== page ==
The King's Fund has today issued a call for evidence to an independent inquiry into the safety of maternity services in England.
The year-long, wide-ranging investigation invites professionals across the field of maternity services to help identify obstacles to the delivery of improvements in the safety of maternity services and to propose strategies to overcome them.
Evidence will be taken in writing from professional bodies, and people working in maternity services also have an opportunity to respond personally. Later in the year, a series of oral evidence sessions will be held.
At this stage the panel of experts, chaired by Baroness O'Neill, President of the British Academy, would like professionals to help them answer three questions:
- What are the main problems relating to the safety of maternity services?
- How can the safety of maternity services be improved?
- What are the barriers to achieving these improvements?
The inquiry will review all the currently published data, including reports dealing with deaths and complications around pregnancy and birth. The maternal mortality rate has fallen steadily from the 1930s to the 1980s, since when it has stubbornly remained at the same level.
Baroness O'Neill said: 'At present it is sometimes difficult for a woman with a straightforward pregnancy to work out whether it is safer to give birth in a hospital, in a midwife-led unit or at home. The inquiry will try to establish a stronger evidence base for decision-making.
'There are thousands of dedicated and skilled professionals and support staff working in maternity services, and as well as hearing from their professional bodies, we want to hear about their personal experiences of what is working and what is not working; what has been achieved and what still needs to change. The Inquiry wants to deliver positive recommendations that will promote the best practice for the health of mothers and babies.'
King's Fund Chief Executive Niall Dickson said: 'There is a wealth of insight and expertise within the maternity services. The King's Fund inquiry is seeking to tap into this and understand better the obstacles to safer care.'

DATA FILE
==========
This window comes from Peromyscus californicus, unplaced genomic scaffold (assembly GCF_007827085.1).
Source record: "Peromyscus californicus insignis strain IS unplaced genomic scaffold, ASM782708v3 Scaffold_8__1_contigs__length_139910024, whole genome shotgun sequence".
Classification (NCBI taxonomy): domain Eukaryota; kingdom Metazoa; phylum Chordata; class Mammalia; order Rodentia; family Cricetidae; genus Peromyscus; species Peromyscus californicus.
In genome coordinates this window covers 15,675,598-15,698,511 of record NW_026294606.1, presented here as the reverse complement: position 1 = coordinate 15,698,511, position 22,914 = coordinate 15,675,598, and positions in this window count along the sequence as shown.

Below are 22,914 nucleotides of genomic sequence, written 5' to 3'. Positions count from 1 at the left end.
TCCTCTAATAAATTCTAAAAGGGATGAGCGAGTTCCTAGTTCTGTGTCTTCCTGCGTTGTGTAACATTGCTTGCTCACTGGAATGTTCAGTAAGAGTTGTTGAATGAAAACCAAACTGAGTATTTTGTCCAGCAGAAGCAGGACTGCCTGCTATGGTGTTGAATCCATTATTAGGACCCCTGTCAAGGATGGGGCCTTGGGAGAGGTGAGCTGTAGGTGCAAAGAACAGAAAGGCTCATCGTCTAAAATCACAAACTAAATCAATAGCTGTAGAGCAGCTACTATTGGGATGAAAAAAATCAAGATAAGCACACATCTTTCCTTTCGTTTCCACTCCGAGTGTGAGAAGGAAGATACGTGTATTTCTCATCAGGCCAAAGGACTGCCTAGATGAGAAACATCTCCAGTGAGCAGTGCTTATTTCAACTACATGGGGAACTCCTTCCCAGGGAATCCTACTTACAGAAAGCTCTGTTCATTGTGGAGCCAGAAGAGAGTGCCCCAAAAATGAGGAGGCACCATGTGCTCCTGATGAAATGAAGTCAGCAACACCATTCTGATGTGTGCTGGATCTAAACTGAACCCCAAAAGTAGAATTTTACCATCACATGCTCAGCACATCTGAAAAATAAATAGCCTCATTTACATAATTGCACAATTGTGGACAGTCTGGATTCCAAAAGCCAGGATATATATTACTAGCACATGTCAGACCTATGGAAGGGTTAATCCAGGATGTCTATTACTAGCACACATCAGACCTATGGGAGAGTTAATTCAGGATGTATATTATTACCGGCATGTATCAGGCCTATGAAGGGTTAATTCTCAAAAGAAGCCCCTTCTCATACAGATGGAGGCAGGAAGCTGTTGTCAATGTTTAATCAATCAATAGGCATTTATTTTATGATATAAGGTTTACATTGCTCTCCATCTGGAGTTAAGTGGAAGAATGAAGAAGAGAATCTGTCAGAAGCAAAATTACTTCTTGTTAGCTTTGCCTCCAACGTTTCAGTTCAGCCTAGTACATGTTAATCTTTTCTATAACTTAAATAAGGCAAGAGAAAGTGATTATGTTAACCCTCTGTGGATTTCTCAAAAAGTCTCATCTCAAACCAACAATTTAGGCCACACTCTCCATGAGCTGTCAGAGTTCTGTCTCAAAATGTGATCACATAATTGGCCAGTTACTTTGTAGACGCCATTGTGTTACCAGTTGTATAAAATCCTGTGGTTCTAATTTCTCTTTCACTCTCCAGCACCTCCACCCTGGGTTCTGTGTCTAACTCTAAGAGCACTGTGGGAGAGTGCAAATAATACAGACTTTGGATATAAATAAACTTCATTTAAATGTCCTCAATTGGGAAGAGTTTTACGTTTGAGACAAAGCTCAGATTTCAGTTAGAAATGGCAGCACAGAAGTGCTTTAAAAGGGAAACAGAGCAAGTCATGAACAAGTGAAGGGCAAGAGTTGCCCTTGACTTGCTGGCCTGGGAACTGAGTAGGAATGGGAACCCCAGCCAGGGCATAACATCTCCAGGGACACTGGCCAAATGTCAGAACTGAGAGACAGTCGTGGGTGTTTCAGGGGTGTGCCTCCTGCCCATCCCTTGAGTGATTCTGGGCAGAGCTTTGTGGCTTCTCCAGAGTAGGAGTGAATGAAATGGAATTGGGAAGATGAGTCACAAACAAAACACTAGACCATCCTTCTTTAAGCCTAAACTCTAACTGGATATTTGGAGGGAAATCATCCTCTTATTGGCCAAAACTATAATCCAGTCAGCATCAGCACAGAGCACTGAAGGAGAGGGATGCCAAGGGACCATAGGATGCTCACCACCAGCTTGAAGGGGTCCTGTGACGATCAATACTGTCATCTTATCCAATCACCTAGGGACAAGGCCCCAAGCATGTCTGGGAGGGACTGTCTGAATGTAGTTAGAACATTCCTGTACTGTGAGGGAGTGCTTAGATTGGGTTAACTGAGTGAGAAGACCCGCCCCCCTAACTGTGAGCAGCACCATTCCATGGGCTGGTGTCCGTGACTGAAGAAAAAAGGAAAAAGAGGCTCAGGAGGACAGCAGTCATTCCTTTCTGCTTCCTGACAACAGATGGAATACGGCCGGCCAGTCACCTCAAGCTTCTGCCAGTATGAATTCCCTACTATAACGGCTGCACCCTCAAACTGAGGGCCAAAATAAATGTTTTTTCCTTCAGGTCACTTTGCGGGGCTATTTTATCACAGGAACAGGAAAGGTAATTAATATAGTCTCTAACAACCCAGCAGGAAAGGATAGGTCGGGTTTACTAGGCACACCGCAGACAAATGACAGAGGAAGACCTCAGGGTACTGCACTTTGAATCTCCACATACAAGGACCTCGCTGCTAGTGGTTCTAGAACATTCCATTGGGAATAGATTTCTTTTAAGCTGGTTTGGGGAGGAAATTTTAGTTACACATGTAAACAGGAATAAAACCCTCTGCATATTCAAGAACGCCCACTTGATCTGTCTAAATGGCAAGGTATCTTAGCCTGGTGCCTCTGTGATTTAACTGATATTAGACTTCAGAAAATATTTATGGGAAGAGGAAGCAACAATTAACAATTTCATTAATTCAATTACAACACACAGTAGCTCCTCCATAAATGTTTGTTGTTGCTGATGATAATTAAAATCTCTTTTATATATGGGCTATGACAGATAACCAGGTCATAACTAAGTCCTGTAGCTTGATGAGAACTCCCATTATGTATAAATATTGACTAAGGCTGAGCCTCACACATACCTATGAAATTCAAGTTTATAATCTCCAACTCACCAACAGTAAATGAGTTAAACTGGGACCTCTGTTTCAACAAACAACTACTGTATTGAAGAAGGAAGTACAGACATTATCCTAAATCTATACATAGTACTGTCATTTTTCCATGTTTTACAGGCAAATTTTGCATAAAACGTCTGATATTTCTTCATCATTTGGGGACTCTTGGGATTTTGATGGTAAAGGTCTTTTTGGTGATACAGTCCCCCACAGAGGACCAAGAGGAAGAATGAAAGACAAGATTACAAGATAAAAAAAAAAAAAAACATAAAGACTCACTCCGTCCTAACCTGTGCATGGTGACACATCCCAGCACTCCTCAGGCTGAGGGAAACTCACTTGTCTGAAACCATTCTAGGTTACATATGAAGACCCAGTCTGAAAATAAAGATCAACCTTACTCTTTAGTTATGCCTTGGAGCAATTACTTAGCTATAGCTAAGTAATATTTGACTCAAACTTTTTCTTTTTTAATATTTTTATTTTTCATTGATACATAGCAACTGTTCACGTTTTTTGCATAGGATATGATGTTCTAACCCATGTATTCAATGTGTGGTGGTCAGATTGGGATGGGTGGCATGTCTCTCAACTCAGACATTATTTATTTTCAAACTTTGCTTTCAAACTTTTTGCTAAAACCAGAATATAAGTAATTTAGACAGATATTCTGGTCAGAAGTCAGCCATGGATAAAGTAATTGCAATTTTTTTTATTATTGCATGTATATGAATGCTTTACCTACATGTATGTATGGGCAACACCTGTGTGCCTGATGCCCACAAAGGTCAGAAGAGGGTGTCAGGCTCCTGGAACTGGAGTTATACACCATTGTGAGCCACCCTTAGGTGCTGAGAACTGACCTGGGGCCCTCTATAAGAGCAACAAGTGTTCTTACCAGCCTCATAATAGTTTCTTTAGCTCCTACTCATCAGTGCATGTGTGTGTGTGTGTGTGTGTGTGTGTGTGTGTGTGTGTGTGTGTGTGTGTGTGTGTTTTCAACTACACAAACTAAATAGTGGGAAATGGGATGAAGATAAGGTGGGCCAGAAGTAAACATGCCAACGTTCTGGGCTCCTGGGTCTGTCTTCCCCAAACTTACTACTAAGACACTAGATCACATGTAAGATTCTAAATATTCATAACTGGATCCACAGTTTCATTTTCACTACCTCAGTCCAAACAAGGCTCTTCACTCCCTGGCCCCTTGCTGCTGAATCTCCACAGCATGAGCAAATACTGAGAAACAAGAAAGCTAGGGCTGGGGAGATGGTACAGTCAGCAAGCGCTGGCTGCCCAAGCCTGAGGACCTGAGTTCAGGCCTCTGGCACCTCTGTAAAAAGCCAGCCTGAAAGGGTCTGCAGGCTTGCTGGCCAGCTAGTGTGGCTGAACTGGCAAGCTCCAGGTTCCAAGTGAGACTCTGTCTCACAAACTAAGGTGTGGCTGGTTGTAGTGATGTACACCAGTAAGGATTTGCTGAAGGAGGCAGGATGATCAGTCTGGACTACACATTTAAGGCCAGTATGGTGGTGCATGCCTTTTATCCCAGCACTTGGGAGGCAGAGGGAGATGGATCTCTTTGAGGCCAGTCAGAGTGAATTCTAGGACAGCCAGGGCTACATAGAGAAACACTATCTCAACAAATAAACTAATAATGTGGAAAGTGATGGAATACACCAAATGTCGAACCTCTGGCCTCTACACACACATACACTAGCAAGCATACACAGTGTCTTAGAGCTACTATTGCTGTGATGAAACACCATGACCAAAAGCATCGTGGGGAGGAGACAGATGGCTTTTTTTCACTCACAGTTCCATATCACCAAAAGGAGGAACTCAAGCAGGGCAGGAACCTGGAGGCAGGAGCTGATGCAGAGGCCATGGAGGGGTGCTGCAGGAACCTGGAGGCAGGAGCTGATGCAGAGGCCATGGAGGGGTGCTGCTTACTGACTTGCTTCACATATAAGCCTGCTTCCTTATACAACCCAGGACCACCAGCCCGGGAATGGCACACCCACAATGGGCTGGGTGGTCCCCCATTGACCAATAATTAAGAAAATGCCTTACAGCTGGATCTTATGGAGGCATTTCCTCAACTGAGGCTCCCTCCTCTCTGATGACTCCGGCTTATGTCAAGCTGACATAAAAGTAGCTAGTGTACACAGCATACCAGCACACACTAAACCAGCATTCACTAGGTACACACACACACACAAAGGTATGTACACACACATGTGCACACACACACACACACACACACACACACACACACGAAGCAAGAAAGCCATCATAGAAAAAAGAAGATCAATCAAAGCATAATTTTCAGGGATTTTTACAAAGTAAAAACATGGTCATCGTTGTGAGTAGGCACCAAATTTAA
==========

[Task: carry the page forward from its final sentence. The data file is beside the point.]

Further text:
Notes to editors:
1. The first stage of the inquiry will take evidence from 1 May to 30 May, 2007. Oral evidence sessions will be held between June and September 2007. For further information, please contact the Fund’s Press and Public Affairs Office on 020 7307 2585, 020 7307 2632 or 020 7307 2581.
2. The following are examples of recent high-profile reports on quality and safety in maternity services:
Understanding the patient safety issues for some vulnerable groups of women known to be at higher risk of maternal death or morbidity. NPSA. February 2005.
Investigation into 10 maternal deaths at, or following delivery at, Northwick Park Hospital, North West London Hospitals NHS Trust, between April 2002 and April 2005. Healthcare Commission, August 2006.
Why Mothers Die 2000-2002 - Report on confidential enquiries into maternal deaths in the United Kingdom. CEMACH, 2006.
3. As well as Baroness O’Neill, the inquiry panel is Jocelyn Cornwell, Visiting Fellow in Health and Social Care at the London School of Economics; Charles Vincent, Director of the Clinical Safety Research Unit at Imperial College London and Alistair Thompson, Professor of Surgical Oncology at the University of Dundee. The Inquiry is supported by three professional advisors: Alison Macfarlane, Professor of Perinatal Health at the School of Midwifery, City University; Lesley Page, Visiting Professor of Midwifery at the Florence Nightingale School of Nursing and Midwifery, King’s College London and Zoe Penn, Clinical Director for the Women’s and Children’s Directorate at Chelsea and Westminster Hospital.
4. The King’s Fund is an independent charitable foundation working for better health, especially in London. We carry out research, policy analysis and development activities, working on our own, in partnerships, and through funding. We are a major resource to people working in health and social care, offering leadership development programmes; seminars and workshops; publications; information and library services; and conference and meeting facilities.